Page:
Bear with me on this. I am going to toot the Hillard Heintze horn. But I also have a very positive message for anyone who may have a stake in ensuring that their information security is and remains a paramount priority.
Last week – after many months undergoing pre-assessment reviews, assessment preparation, and intensive assessment audit itself – we were notified that Hillard Heintze has earned ISO/IEC 27001:2013 information security certification as established by the International Organization for Standardization and the International Electrotechnical Commission and awarded by the BSI Group, the independent and accredited national standards body of the United Kingdom.
Lisa DuBrock, the managing partner of Radian Compliance, the company that audited us, put it this way: “According to the most recent ISO survey as of the end of 2015, only 1,247 companies in the USA had achieved ISO/IEC 27001:2013. Hillard Heintze, to our knowledge, is one of the first, if not the first, security professional services company to obtain this certification.”
That’s great news for us and for our clients – for several reasons.
Corporate Data is the Currency of Business
All organizations, to varying degrees, invest in data protection. They may call it information technology. Or cyber security. Or information security. Whatever they choose to name it, companies spend significant financial resources toward technology and services, often with minimal measurement of success. This makes it difficult for senior leaders to determine whether the investments made will mitigate the risks, threats and vulnerabilities associated with protecting private information.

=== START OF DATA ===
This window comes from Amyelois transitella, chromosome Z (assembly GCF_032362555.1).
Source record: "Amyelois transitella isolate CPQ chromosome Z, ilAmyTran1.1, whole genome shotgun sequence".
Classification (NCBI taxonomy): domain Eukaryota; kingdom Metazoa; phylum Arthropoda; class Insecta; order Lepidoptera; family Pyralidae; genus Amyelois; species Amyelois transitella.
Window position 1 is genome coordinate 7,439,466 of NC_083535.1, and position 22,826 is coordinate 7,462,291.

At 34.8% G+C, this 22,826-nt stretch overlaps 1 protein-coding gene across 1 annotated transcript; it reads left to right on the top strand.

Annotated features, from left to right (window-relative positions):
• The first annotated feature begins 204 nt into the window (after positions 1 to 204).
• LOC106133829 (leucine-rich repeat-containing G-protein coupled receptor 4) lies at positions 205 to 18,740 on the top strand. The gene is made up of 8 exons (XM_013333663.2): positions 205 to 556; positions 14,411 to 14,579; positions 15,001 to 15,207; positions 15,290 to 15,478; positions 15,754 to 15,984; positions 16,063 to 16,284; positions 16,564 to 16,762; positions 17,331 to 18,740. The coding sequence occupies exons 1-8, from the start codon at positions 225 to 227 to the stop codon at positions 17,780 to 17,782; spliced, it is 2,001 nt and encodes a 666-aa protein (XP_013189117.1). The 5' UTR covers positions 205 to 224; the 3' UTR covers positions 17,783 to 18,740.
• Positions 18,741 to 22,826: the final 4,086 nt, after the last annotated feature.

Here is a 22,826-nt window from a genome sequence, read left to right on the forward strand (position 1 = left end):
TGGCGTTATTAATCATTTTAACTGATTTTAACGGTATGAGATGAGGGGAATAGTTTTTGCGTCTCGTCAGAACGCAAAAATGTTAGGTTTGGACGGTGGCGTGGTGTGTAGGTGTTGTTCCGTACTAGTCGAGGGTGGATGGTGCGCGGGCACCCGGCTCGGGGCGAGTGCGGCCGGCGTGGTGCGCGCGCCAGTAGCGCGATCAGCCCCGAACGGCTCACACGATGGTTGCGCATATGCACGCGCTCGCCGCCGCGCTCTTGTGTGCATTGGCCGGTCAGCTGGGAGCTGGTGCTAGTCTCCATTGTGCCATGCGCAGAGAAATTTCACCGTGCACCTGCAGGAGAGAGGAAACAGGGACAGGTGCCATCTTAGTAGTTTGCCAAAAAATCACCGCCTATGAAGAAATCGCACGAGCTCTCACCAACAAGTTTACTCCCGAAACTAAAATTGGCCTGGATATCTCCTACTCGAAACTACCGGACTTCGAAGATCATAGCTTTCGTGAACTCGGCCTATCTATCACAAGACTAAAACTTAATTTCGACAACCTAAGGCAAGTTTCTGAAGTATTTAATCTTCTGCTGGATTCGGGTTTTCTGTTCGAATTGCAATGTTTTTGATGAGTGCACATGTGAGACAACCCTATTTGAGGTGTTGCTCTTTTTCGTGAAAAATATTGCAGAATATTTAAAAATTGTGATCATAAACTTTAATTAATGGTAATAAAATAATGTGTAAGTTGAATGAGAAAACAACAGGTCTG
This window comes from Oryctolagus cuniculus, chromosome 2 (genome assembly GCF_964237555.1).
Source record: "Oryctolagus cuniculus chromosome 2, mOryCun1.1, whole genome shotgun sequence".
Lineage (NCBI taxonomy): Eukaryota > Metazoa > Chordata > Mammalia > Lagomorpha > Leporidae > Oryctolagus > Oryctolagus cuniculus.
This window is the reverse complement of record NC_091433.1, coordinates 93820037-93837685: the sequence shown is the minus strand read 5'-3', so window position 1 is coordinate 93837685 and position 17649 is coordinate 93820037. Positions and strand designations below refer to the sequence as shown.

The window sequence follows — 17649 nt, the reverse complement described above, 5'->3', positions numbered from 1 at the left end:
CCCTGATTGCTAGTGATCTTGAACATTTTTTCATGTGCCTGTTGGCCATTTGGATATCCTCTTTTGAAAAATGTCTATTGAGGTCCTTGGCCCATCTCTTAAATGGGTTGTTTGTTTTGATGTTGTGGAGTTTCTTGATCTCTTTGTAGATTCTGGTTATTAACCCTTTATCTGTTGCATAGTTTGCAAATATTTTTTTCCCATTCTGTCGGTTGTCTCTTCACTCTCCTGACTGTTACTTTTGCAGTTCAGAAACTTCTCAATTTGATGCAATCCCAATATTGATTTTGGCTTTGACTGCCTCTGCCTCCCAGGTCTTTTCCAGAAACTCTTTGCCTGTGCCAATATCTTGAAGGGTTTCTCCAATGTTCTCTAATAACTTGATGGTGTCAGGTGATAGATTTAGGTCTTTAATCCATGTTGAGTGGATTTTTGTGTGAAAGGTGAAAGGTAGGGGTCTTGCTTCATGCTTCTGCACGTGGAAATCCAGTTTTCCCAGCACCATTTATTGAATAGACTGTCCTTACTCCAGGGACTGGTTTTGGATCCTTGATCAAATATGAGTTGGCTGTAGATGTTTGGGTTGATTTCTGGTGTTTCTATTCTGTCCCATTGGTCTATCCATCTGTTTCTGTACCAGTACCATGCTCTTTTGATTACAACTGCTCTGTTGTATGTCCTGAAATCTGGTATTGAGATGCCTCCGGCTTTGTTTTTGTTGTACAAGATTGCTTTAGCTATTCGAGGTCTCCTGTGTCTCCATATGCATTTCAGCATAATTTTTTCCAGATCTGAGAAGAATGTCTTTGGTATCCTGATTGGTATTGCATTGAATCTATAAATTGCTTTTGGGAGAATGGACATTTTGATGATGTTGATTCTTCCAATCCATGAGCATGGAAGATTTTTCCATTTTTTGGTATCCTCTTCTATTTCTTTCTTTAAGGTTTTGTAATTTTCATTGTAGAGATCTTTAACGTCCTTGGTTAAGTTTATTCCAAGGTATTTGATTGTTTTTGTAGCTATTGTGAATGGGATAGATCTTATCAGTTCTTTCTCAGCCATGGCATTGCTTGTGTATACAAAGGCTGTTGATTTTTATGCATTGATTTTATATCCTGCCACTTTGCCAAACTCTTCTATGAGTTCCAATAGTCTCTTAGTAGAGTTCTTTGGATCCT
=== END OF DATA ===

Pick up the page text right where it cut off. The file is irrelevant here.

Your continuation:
The recent WannaCry ransomware attack, which surfaced on May 12 and, to date, has crippled an estimated 300,000 systems, is just one example of the hundreds of thousands of cyberattacks that occur every day and threaten company data. Organizations – and their clients – expect at least some base level of protection when it comes to their information. But the shifting landscape of cyber and insider threats requires continuous collaboration with peers and vendor partners, as well as vital expert insights, to mitigate these potentially devastating threats.
Protecting Our Data at Hillard Heintze
We invest extensively in technology and staff to protect our data. So a number of key questions are really important to us. Like these:
- Technology: Have we invested enough or even in the right technology?
- Controls: Do we have the proper procedures and controls in place to ensure our information is protected?
- Maturity: How do we measure up, in terms of information security, against some of the toughest and most sophisticated information security standards?
- Validation: Rather than self-assessing, how would our information security practices be viewed by truly objective, independent third-party information security auditors and examiners?
Setting Our Sights on Compliance with ISO/IEC 27001:2013